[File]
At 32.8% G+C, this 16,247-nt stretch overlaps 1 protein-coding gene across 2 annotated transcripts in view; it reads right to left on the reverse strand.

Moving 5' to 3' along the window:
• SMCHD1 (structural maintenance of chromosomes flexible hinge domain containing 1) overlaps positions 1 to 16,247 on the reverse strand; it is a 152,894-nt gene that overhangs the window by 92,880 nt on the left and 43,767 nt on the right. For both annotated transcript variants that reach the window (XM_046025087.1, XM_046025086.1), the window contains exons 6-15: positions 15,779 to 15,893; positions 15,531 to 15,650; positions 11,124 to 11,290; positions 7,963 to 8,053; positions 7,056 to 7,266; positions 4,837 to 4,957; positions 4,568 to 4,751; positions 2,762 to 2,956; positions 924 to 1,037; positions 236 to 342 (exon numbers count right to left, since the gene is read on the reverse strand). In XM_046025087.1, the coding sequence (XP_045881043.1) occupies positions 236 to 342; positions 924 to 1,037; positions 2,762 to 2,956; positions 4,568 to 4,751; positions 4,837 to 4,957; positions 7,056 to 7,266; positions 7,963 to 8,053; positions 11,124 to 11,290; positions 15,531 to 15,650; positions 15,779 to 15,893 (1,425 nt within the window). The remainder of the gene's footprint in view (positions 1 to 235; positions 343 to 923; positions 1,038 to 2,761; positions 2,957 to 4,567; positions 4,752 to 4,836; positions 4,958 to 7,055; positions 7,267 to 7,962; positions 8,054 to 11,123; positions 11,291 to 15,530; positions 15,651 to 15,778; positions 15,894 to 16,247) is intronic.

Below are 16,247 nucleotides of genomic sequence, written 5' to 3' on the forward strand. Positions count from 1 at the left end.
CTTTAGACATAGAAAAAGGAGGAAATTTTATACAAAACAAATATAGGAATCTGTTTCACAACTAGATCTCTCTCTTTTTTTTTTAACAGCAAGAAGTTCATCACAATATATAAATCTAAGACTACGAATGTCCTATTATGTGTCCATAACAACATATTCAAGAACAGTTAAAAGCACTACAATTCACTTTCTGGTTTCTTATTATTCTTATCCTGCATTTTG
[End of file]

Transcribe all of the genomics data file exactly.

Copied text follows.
At 32.8% G+C, this 16,247-nt stretch overlaps 1 protein-coding gene across 2 annotated transcripts in view; it reads right to left on the reverse strand.

Moving 5' to 3' along the window:
• SMCHD1 (structural maintenance of chromosomes flexible hinge domain containing 1) overlaps positions 1 to 16,247 on the reverse strand; it is a 152,894-nt gene that overhangs the window by 92,880 nt on the left and 43,767 nt on the right. For both annotated transcript variants that reach the window (XM_046025087.1, XM_046025086.1), the window contains exons 6-15: positions 15,779 to 15,893; positions 15,531 to 15,650; positions 11,124 to 11,290; positions 7,963 to 8,053; positions 7,056 to 7,266; positions 4,837 to 4,957; positions 4,568 to 4,751; positions 2,762 to 2,956; positions 924 to 1,037; positions 236 to 342 (exon numbers count right to left, since the gene is read on the reverse strand). In XM_046025087.1, the coding sequence (XP_045881043.1) occupies positions 236 to 342; positions 924 to 1,037; positions 2,762 to 2,956; positions 4,568 to 4,751; positions 4,837 to 4,957; positions 7,056 to 7,266; positions 7,963 to 8,053; positions 11,124 to 11,290; positions 15,531 to 15,650; positions 15,779 to 15,893 (1,425 nt within the window). The remainder of the gene's footprint in view (positions 1 to 235; positions 343 to 923; positions 1,038 to 2,761; positions 2,957 to 4,567; positions 4,752 to 4,836; positions 4,958 to 7,055; positions 7,267 to 7,962; positions 8,054 to 11,123; positions 11,291 to 15,530; positions 15,651 to 15,778; positions 15,894 to 16,247) is intronic.

Below are 16,247 nucleotides of genomic sequence, written 5' to 3' on the forward strand. Positions count from 1 at the left end.
CTTTAGACATAGAAAAAGGAGGAAATTTTATACAAAACAAATATAGGAATCTGTTTCACAACTAGATCTCTCTCTTTTTTTTTTAACAGCAAGAAGTTCATCACAATATATAAATCTAAGACTACGAATGTCCTATTATGTGTCCATAACAACATATTCAAGAACAGTTAAAAGCACTACAATTCACTTTCTGGTTTCTTATTATTCTTATCCTGCATTTTG